The race for the two at-large seats is really just one contest, between independents David Grosso and Michael Brown. Democrat Vincent Orange is a virtual lock to win one seat; the other is reserved for a candidates who isn’t a member of the party that holds a D.C. Council majority, i.e., Democrats. But only Grosso and Brown seem to have enough name identification or campaign infrastructure to really contend. Chances are, both Orange and Brown will win reelection.
Which is too bad. Orange insisted this spring, when his colleagues selected Phil Mendelson as interim chairman, that he was “the best” choice for the job; seeing his sputtering outrage remixed by the Kojo Nnamdi Show was essentially the highest-profile thing he’s done since winning office. Meanwhile, LL reports federal prosecutors are asking questions about Orange’s 2011 campaign. Brown has championed progressive causes, but his own personal problems—failing to pay his mortgage, rent, or taxes on time, getting his driver’s license suspended frequently, working for a law firm that stood to benefit from an Internet gambling system he pushed, the as-yet-unexplained disappearance of $113,950 in his campaign bank account—have actually managed to make the D.C. Council’s ethics problem look even more dire.
A former aide to former Ward 6 Councilmember Sharon Ambrose, Grosso has made ethics the centerpiece of his campaign, calling to end the council’s ability to vote on large city contracts and to require more disclosure of donations to D.C. campaigns. He’d expand affordable housing around the city, rather than concentrating it east of the Anacostia River, and he’d seek more promises to help District residents from companies that get tax breaks to move here. Another vote for ethics and sound policy is exactly what the council needs.
D.C. Council Chairman: Phil Mendelson
D.C. Council, Ward 2: Jack Evans
D.C. Council, Ward 4: Muriel Bowser
D.C. Council, Ward 7: None
D.C. Council, Ward 8: None
Remember what we said about “no choice” or “lousy ones?” This is what we mean.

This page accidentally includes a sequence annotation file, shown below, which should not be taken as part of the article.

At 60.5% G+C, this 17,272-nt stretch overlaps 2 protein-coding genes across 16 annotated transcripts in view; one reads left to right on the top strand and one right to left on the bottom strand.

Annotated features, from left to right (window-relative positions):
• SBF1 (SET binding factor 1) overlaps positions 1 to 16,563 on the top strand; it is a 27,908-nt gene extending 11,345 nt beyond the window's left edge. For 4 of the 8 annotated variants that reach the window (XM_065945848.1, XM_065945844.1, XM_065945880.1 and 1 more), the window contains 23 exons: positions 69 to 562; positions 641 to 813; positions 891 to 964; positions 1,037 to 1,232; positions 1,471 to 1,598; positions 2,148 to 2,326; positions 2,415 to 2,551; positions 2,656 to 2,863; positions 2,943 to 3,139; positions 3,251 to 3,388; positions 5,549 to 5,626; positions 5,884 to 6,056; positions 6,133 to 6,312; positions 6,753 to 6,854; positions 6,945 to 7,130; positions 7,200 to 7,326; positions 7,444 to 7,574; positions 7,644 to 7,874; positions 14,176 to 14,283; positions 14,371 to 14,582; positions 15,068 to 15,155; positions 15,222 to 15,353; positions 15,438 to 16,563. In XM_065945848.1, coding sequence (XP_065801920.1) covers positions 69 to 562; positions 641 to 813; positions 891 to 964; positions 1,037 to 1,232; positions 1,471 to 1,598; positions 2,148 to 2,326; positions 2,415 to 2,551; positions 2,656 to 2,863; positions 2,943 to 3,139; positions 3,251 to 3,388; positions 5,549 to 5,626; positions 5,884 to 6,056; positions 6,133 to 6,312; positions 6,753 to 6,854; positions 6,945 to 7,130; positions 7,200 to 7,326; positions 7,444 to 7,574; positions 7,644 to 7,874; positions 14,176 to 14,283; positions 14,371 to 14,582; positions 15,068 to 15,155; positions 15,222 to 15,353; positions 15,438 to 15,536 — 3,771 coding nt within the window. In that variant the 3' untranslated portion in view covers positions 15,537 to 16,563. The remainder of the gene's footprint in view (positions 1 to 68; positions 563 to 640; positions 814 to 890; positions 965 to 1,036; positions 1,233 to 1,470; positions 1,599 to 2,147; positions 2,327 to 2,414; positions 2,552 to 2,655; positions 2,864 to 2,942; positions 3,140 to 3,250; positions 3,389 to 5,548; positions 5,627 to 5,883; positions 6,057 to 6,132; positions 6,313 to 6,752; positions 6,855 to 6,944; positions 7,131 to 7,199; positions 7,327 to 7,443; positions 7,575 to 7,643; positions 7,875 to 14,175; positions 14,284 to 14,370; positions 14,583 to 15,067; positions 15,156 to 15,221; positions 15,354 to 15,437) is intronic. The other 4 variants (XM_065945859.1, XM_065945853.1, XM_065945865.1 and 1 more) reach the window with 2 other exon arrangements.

In Ward 2, incumbent Jack Evans ran unopposed for the Democratic nomination in April, and continues that streak this fall. Despite that, he’s managed to find $311,253.14 worth of campaigning to spend his political supporters’ money on this cycle (even if only $4,296.51 of it came in the last few months). In Ward 4, incumbent Muriel Bowser crushed five primary competitors, winning 66 percent of the vote, and faces no challengers next month. She deployed an Evansesque $249,920.85 to get to this point.
Obviously, both will win. And both, clearly, are contemplating a run for mayor; why else spend six figures on races that are aren’t contested? Evans, in 21 years on the council, has helped bring significant developments to the District, especially downtown. But he’s also often appeared too friendly to big corporate interests that don’t really need help from government (an appearance his part-time job at lobbying powerhouse Patton Boggs doesn’t alleviate). Bowser is proud of her ethics legislation, which became law this year, but given what some of her colleagues have been up to, it’s hard to avoid thinking it was too little, too late. Both, if they do run for mayor, should be aware of how disgruntled many of their would-be constituents are about the state of D.C. politics these days. Reading an easy win without any opposition as a mandate to continue the status quo would be a mistake.
The same goes for Mendelson, who’s kept a very low profile so far as interim chairman and is all but guaranteed to defeat challenger Calvin Gurley. The city could use some actual leadership from its politicians these days; once Mendelson is elected chairman, he should think about trying to provide some.
Their fellow councilmembers Yvette Alexander and Marion Barry are equally likely to win, though they do have opponents. In Ward 7, Alexander is challenged by Peaceoholics-co-founder-turned-irredentist-Fentyite Ron Moten. In Ward 8, Moten’s Peaceoholics partner Jauhar Abraham is taking on Barry. Neither incumbent’s track record has much to recommend another term, and we endorsed their rivals in the primary. Since then, Alexander’s done little to clear up why she spends so little of her constituent service fund on constituent service, and Barry has practically declared war on Asian businesses in his ward (though he later apologized). Moten and Abraham are passionate about their anti-violence cause. But there have been too many questions (including many raised by City Paper) about Peaceoholic’s use of District grants for D.C. residents to give either of them a vote on the city’s budget. If you live in Ward 7 or Ward 8, try writing yourself in. Certainly you could do as well as the 12 people on the council now.